In the darkening of a winter’s evening the lights of the Christmas tree cheerily glow with a twinkle. Ours are coloured lights from blue hues to red and green and bursts of yellow. The Christmas tree offers light and joy as the glow from the bulbs illuminates the ornaments adorning its branches. This year there are fewer balls on the tree; with two cats and one that is particularly mischievous, glass balls are still in the bins, wrapped in white tissue paper. My mother always gifted us a new ornament on Christmas eve as we were growing up, that way we would have a collection started when the time came for us to move on and out. There are personalized ornaments from our first apartment, nutcrackers, plush swans and a homemade die hard vent, juxtaposed with shatterproof balls for a bit of sparkle and traditional adornment. At the base of the stairs with the bannister wrapping up behind the tree, the lights highlight the grains in the dark wood and sprigs of the garland winding around the bannister. Crowning the tree is a sparkling silver star. Take a moment this holiday season to share in the visual beauty of the light.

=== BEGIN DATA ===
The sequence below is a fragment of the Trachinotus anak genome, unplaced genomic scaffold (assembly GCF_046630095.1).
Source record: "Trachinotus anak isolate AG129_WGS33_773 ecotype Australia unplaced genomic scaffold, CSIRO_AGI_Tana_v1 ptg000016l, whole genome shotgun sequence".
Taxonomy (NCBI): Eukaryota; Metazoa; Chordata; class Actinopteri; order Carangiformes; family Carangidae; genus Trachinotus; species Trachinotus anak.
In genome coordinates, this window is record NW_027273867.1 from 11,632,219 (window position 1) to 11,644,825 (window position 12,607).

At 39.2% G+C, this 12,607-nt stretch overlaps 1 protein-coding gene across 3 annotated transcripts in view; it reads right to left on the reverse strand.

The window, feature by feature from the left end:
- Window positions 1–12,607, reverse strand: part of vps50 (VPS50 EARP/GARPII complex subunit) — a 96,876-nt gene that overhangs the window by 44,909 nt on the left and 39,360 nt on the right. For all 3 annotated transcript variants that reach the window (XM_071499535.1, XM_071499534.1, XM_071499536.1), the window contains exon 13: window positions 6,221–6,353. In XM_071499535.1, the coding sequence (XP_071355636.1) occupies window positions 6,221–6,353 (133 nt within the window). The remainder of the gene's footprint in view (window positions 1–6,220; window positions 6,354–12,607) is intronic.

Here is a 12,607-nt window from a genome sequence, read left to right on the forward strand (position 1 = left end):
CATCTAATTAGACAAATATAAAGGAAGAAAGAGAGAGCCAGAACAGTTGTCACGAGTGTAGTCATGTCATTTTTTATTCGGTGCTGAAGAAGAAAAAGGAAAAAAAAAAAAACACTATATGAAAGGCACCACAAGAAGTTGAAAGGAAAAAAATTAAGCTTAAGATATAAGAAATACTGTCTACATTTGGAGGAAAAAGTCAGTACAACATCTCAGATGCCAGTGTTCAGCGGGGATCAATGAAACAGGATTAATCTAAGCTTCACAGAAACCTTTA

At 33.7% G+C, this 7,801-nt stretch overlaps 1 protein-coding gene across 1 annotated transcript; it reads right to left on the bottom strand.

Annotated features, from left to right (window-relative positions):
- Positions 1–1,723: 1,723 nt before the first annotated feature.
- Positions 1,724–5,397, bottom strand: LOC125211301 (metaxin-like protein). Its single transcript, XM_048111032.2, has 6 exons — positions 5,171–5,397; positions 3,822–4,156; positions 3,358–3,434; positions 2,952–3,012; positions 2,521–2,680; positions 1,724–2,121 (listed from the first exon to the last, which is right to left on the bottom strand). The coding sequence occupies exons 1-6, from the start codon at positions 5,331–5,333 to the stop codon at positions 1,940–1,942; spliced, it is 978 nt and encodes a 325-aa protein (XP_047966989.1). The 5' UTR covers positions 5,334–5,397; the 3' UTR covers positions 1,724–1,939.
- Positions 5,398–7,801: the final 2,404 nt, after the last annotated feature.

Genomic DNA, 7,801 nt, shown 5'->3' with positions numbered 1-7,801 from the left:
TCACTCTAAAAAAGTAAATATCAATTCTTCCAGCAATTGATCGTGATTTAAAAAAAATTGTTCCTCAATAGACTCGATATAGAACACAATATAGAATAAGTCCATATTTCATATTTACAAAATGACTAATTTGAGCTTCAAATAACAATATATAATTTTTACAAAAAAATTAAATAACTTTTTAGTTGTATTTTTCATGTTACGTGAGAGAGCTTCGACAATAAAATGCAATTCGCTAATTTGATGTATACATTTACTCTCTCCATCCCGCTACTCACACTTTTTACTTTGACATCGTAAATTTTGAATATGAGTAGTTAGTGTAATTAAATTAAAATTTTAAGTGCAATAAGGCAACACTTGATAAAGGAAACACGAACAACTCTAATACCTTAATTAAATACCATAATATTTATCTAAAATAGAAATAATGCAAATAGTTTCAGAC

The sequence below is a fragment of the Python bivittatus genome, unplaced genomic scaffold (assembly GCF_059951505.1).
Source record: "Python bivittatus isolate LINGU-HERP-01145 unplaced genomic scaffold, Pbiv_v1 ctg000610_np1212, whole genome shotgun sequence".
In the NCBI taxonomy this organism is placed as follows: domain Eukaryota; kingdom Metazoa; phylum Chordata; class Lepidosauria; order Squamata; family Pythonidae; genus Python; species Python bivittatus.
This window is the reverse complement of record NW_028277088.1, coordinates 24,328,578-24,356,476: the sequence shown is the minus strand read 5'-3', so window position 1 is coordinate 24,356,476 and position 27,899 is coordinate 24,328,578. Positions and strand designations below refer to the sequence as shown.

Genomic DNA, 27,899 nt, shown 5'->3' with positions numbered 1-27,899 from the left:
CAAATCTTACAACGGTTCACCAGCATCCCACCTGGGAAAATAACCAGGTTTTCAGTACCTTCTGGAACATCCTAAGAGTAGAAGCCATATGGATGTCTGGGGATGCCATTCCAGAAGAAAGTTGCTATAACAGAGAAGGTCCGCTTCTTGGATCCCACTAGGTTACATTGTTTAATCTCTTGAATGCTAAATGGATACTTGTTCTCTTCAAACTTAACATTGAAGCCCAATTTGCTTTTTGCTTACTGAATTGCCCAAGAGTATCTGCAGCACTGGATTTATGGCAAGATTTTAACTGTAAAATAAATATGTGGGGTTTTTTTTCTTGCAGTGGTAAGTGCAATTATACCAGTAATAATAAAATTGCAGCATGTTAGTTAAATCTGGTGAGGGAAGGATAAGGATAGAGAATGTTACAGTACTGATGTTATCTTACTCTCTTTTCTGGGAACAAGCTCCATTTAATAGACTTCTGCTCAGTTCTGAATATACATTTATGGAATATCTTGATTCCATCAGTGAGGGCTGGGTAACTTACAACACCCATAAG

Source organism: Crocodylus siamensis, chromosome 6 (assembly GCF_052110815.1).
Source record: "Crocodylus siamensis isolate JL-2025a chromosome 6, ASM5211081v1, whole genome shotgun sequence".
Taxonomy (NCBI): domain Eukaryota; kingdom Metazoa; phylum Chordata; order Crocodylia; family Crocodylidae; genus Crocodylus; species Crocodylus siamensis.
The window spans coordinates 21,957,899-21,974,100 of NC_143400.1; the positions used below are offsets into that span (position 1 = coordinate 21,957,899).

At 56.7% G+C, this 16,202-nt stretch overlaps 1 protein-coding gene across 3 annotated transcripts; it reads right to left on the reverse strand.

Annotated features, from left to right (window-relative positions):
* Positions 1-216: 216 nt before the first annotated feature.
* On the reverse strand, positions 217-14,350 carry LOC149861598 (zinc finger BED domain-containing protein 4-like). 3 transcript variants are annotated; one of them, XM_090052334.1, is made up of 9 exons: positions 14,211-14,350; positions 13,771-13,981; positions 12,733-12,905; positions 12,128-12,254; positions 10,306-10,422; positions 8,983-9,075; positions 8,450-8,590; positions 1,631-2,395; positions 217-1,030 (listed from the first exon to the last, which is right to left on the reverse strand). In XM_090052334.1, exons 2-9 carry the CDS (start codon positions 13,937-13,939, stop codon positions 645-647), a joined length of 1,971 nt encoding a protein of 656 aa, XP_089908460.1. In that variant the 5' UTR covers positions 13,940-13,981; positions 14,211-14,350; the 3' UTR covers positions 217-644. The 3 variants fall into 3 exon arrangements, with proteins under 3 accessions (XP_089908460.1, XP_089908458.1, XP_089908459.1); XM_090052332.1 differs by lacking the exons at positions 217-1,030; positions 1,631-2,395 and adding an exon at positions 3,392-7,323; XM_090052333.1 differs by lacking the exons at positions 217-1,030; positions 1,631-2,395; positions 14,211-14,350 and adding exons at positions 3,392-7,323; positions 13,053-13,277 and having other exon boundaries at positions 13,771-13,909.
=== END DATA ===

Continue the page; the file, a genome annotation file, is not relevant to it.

Sound - Trills of Christmas Carols

From November 1st, when the radio stations switch to all day Christmas the carols ring in our ears. The sounds of classic Christmas songs lightens my steps, and I often find myself humming them unexpectedly all year round. Something about hearing them play on our record player, the quiet whir of the needle over vinyl as we turn up the volume to infuse our home with holiday cheer is heartwarming. Filling the space with familiar sounds is soothing. My husband and I began a tradition where each year, at the beginning of the Christmas season, we purchase a new Christmas record to help us get in the mood. We play them throughout the holidays for everything, from decorating and Christmas baking sessions, to cleaning and laundry. There’s always a little more jingle in my step when the carols play. The next time you hear the jingle of a bell, close your eyes and let the sound wash through you (unless of course you’re driving!).